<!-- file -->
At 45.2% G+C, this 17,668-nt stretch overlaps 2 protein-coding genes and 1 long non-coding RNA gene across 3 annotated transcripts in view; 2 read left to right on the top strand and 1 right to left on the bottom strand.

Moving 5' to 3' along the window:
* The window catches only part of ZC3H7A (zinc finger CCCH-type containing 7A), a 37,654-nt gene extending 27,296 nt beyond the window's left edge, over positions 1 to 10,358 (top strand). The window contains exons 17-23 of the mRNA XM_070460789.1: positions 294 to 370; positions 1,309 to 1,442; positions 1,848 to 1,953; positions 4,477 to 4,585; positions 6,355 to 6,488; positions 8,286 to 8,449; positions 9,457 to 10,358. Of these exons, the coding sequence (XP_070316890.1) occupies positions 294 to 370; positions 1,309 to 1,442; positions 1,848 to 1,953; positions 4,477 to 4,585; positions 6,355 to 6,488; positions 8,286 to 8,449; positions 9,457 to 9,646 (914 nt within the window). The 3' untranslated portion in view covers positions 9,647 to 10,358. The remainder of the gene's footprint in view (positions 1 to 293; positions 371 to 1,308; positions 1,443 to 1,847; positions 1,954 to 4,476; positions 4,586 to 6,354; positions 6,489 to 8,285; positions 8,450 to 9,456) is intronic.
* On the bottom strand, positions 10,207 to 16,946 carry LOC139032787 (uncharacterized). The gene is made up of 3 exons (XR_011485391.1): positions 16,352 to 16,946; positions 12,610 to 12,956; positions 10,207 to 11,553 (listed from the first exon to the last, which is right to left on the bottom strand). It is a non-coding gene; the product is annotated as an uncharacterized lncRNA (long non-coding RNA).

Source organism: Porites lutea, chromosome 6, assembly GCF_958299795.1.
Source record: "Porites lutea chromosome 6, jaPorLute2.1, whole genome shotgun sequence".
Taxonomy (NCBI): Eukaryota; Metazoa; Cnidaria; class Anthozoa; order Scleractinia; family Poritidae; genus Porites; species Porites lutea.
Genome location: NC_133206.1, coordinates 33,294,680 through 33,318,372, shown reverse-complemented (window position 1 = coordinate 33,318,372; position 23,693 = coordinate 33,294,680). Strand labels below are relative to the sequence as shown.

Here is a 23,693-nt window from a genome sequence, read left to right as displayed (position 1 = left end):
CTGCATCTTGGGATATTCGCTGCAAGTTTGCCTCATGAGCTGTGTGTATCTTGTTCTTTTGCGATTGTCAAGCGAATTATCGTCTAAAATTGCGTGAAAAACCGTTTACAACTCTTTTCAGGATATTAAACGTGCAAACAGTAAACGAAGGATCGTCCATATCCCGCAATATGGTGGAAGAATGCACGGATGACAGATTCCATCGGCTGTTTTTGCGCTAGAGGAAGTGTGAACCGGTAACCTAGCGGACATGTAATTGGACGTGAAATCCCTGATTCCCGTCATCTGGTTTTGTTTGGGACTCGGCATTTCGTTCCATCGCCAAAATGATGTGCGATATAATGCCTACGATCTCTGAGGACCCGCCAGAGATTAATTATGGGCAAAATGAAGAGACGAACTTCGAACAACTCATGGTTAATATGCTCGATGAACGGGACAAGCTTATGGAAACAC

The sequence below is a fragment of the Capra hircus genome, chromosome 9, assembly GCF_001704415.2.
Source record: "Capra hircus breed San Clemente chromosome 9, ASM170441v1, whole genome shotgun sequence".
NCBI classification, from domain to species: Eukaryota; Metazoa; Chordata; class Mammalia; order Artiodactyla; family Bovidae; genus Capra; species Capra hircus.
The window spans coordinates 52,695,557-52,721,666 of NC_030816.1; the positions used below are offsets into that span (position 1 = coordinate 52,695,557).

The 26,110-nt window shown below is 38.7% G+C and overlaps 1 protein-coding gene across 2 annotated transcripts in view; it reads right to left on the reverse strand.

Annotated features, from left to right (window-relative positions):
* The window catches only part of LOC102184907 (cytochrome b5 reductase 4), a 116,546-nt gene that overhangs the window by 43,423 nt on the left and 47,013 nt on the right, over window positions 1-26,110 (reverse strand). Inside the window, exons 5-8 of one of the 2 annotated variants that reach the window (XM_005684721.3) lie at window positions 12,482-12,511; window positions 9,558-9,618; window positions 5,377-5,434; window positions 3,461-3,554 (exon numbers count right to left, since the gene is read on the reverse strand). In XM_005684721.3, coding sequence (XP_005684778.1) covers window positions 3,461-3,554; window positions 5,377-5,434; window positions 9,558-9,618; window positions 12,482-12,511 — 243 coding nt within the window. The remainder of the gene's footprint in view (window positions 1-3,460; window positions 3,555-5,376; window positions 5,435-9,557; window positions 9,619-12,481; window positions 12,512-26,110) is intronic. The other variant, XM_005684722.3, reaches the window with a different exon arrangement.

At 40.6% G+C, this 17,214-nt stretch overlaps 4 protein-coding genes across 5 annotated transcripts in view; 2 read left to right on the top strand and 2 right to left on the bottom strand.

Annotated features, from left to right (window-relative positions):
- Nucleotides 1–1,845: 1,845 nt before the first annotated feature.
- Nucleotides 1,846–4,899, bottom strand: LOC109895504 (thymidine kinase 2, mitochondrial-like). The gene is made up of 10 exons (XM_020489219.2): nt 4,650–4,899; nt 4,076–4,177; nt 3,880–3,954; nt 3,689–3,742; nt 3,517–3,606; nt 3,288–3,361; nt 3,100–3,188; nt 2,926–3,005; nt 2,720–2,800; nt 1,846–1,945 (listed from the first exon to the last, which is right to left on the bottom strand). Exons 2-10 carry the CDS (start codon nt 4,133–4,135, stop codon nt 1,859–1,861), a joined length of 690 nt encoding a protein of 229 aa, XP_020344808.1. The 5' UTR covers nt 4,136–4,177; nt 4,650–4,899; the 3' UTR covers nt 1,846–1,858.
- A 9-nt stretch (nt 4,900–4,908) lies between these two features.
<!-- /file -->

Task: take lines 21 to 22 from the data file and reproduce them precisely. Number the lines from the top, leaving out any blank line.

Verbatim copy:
- Nucleotides 1,846–4,899, bottom strand: LOC109895504 (thymidine kinase 2, mitochondrial-like). The gene is made up of 10 exons (XM_020489219.2): nt 4,650–4,899; nt 4,076–4,177; nt 3,880–3,954; nt 3,689–3,742; nt 3,517–3,606; nt 3,288–3,361; nt 3,100–3,188; nt 2,926–3,005; nt 2,720–2,800; nt 1,846–1,945 (listed from the first exon to the last, which is right to left on the bottom strand). Exons 2-10 carry the CDS (start codon nt 4,133–4,135, stop codon nt 1,859–1,861), a joined length of 690 nt encoding a protein of 229 aa, XP_020344808.1. The 5' UTR covers nt 4,136–4,177; nt 4,650–4,899; the 3' UTR covers nt 1,846–1,858.
- A 9-nt stretch (nt 4,900–4,908) lies between these two features.